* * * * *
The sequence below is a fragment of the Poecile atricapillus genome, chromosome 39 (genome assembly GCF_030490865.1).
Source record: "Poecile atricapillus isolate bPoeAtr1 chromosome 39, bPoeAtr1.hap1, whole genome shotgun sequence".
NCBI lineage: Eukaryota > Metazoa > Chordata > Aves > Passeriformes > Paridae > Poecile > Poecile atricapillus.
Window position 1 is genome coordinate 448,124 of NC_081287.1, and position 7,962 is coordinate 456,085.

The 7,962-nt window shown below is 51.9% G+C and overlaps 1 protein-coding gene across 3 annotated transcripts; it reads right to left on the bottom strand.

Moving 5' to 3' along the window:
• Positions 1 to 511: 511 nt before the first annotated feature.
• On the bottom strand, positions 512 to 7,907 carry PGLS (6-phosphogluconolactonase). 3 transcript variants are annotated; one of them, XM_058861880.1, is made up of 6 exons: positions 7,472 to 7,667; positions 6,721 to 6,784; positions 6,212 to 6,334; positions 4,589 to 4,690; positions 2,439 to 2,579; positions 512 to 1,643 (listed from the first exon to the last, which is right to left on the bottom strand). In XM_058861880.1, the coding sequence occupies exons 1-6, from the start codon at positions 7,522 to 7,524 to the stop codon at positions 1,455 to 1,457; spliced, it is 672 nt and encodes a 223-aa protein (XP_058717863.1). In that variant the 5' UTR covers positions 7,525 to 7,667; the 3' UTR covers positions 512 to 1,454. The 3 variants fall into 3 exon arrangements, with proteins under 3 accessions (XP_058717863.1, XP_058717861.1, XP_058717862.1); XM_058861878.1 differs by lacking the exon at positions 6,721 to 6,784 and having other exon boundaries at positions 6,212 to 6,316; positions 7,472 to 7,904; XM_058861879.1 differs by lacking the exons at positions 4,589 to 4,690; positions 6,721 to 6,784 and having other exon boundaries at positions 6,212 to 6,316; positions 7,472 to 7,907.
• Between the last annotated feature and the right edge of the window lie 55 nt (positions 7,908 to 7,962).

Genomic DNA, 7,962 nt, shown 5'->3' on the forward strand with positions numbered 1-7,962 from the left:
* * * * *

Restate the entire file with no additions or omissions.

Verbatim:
The sequence below is a fragment of the Poecile atricapillus genome, chromosome 39 (genome assembly GCF_030490865.1).
Source record: "Poecile atricapillus isolate bPoeAtr1 chromosome 39, bPoeAtr1.hap1, whole genome shotgun sequence".
NCBI lineage: Eukaryota > Metazoa > Chordata > Aves > Passeriformes > Paridae > Poecile > Poecile atricapillus.
Window position 1 is genome coordinate 448,124 of NC_081287.1, and position 7,962 is coordinate 456,085.

The 7,962-nt window shown below is 51.9% G+C and overlaps 1 protein-coding gene across 3 annotated transcripts; it reads right to left on the bottom strand.

Moving 5' to 3' along the window:
• Positions 1 to 511: 511 nt before the first annotated feature.
• On the bottom strand, positions 512 to 7,907 carry PGLS (6-phosphogluconolactonase). 3 transcript variants are annotated; one of them, XM_058861880.1, is made up of 6 exons: positions 7,472 to 7,667; positions 6,721 to 6,784; positions 6,212 to 6,334; positions 4,589 to 4,690; positions 2,439 to 2,579; positions 512 to 1,643 (listed from the first exon to the last, which is right to left on the bottom strand). In XM_058861880.1, the coding sequence occupies exons 1-6, from the start codon at positions 7,522 to 7,524 to the stop codon at positions 1,455 to 1,457; spliced, it is 672 nt and encodes a 223-aa protein (XP_058717863.1). In that variant the 5' UTR covers positions 7,525 to 7,667; the 3' UTR covers positions 512 to 1,454. The 3 variants fall into 3 exon arrangements, with proteins under 3 accessions (XP_058717863.1, XP_058717861.1, XP_058717862.1); XM_058861878.1 differs by lacking the exon at positions 6,721 to 6,784 and having other exon boundaries at positions 6,212 to 6,316; positions 7,472 to 7,904; XM_058861879.1 differs by lacking the exons at positions 4,589 to 4,690; positions 6,721 to 6,784 and having other exon boundaries at positions 6,212 to 6,316; positions 7,472 to 7,907.
• Between the last annotated feature and the right edge of the window lie 55 nt (positions 7,908 to 7,962).

Genomic DNA, 7,962 nt, shown 5'->3' on the forward strand with positions numbered 1-7,962 from the left: